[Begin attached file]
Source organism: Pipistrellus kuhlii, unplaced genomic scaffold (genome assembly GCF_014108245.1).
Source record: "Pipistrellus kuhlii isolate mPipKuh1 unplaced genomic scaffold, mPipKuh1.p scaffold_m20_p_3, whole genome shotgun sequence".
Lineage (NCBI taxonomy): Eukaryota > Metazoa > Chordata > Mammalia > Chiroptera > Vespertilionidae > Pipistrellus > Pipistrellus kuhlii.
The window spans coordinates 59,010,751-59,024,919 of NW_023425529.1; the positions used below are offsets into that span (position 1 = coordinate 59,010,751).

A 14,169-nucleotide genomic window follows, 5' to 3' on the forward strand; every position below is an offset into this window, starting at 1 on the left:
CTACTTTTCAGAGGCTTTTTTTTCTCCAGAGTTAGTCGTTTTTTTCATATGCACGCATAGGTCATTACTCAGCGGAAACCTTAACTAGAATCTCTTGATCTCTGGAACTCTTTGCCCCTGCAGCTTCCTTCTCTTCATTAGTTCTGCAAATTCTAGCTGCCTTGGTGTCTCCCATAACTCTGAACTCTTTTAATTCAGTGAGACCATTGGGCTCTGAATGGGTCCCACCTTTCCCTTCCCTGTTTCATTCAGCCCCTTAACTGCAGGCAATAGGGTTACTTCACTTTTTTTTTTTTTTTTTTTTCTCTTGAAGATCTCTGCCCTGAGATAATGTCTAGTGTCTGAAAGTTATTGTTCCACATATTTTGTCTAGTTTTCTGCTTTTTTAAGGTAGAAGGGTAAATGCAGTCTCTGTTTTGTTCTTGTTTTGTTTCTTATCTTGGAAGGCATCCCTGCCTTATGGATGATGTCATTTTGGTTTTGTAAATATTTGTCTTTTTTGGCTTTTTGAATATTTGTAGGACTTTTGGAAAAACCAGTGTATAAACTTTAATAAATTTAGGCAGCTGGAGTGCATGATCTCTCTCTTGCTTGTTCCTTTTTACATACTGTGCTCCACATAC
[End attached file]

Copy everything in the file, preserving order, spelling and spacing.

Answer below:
Source organism: Pipistrellus kuhlii, unplaced genomic scaffold (genome assembly GCF_014108245.1).
Source record: "Pipistrellus kuhlii isolate mPipKuh1 unplaced genomic scaffold, mPipKuh1.p scaffold_m20_p_3, whole genome shotgun sequence".
Lineage (NCBI taxonomy): Eukaryota > Metazoa > Chordata > Mammalia > Chiroptera > Vespertilionidae > Pipistrellus > Pipistrellus kuhlii.
The window spans coordinates 59,010,751-59,024,919 of NW_023425529.1; the positions used below are offsets into that span (position 1 = coordinate 59,010,751).

A 14,169-nucleotide genomic window follows, 5' to 3' on the forward strand; every position below is an offset into this window, starting at 1 on the left:
CTACTTTTCAGAGGCTTTTTTTTCTCCAGAGTTAGTCGTTTTTTTCATATGCACGCATAGGTCATTACTCAGCGGAAACCTTAACTAGAATCTCTTGATCTCTGGAACTCTTTGCCCCTGCAGCTTCCTTCTCTTCATTAGTTCTGCAAATTCTAGCTGCCTTGGTGTCTCCCATAACTCTGAACTCTTTTAATTCAGTGAGACCATTGGGCTCTGAATGGGTCCCACCTTTCCCTTCCCTGTTTCATTCAGCCCCTTAACTGCAGGCAATAGGGTTACTTCACTTTTTTTTTTTTTTTTTTTTCTCTTGAAGATCTCTGCCCTGAGATAATGTCTAGTGTCTGAAAGTTATTGTTCCACATATTTTGTCTAGTTTTCTGCTTTTTTAAGGTAGAAGGGTAAATGCAGTCTCTGTTTTGTTCTTGTTTTGTTTCTTATCTTGGAAGGCATCCCTGCCTTATGGATGATGTCATTTTGGTTTTGTAAATATTTGTCTTTTTTGGCTTTTTGAATATTTGTAGGACTTTTGGAAAAACCAGTGTATAAACTTTAATAAATTTAGGCAGCTGGAGTGCATGATCTCTCTCTTGCTTGTTCCTTTTTACATACTGTGCTCCACATAC